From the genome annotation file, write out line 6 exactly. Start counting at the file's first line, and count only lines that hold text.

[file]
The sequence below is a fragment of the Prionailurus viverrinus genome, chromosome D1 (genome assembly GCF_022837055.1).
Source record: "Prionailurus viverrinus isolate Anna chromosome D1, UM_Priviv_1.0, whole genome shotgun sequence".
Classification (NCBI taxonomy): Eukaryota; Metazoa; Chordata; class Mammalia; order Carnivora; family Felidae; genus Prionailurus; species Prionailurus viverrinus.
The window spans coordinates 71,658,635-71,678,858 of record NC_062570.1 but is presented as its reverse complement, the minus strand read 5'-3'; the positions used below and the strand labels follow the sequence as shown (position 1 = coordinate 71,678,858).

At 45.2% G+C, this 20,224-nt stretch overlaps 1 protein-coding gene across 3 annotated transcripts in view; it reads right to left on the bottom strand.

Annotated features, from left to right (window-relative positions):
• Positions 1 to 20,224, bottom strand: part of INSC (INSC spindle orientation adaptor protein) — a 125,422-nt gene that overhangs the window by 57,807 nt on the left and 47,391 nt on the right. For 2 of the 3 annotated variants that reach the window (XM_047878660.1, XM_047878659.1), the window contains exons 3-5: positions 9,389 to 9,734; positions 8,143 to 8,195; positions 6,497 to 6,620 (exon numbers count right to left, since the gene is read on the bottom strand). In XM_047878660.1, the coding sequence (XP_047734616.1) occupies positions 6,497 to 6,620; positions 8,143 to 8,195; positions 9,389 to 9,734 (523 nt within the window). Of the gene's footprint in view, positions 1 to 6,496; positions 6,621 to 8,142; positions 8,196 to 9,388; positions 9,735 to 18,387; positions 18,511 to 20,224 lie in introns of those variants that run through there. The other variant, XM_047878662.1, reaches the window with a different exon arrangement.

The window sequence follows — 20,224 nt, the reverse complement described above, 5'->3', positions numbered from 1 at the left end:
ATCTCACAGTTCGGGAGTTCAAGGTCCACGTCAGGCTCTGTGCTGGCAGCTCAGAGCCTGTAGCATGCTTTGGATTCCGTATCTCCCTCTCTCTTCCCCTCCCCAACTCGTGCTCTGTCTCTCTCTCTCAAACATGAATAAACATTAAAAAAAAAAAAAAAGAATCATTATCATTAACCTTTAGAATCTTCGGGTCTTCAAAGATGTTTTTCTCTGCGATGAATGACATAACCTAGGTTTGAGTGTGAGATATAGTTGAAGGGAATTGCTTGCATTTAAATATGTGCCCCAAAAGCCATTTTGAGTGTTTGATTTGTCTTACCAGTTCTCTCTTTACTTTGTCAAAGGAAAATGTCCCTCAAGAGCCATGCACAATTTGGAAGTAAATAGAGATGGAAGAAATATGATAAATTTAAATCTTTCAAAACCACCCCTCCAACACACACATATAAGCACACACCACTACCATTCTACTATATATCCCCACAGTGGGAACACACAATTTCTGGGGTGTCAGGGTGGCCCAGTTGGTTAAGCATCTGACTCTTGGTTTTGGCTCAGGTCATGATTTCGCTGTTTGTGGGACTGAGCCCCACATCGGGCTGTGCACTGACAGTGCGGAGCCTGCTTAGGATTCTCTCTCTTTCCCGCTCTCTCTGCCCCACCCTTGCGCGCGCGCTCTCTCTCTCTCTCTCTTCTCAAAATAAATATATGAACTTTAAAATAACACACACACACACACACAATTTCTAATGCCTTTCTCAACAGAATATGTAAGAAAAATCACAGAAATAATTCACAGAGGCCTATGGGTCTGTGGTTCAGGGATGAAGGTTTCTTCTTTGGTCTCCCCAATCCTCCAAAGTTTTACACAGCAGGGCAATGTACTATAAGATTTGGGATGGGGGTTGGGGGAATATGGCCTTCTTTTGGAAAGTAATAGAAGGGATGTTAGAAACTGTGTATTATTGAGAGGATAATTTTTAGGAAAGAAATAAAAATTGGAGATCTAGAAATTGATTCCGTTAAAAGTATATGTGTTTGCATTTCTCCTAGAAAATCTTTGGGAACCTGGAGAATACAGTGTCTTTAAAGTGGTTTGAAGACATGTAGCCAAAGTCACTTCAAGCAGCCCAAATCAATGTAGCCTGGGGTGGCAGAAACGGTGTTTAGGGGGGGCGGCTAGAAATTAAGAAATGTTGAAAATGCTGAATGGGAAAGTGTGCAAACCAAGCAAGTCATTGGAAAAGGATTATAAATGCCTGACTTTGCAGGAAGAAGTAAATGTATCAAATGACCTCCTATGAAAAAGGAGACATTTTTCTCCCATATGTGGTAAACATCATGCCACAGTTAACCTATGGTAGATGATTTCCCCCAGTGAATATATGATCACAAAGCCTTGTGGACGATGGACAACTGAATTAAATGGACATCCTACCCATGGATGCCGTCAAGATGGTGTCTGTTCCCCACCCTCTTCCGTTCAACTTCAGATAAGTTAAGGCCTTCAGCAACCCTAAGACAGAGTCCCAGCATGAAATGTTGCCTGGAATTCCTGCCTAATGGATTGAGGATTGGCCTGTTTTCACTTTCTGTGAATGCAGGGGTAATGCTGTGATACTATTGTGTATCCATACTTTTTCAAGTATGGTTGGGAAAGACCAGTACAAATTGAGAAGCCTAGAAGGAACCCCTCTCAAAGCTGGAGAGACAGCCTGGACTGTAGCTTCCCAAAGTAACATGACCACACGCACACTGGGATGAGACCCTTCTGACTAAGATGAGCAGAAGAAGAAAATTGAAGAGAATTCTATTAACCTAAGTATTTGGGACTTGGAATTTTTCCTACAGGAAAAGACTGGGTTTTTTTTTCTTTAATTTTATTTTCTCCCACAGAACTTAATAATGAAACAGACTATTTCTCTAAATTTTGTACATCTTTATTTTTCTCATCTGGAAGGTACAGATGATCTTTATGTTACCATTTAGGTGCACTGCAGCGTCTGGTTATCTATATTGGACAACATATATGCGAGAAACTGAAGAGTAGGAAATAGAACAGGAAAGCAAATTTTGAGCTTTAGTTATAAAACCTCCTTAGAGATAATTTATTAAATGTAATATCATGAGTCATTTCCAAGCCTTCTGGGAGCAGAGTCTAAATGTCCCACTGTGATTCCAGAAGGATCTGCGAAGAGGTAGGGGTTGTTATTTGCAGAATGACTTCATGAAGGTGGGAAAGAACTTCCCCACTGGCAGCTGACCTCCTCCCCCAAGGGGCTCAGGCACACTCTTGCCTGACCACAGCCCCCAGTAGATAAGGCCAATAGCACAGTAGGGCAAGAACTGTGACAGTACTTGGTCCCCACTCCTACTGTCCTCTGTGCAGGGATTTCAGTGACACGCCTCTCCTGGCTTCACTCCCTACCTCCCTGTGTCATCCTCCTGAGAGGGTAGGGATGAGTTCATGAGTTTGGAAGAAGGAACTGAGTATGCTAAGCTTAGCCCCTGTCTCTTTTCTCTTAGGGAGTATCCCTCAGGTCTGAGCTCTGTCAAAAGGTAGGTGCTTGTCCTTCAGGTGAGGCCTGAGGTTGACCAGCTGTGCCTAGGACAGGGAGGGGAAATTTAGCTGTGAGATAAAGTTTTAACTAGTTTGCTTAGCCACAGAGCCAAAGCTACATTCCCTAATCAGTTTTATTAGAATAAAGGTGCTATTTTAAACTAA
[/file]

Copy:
Annotated features, from left to right (window-relative positions):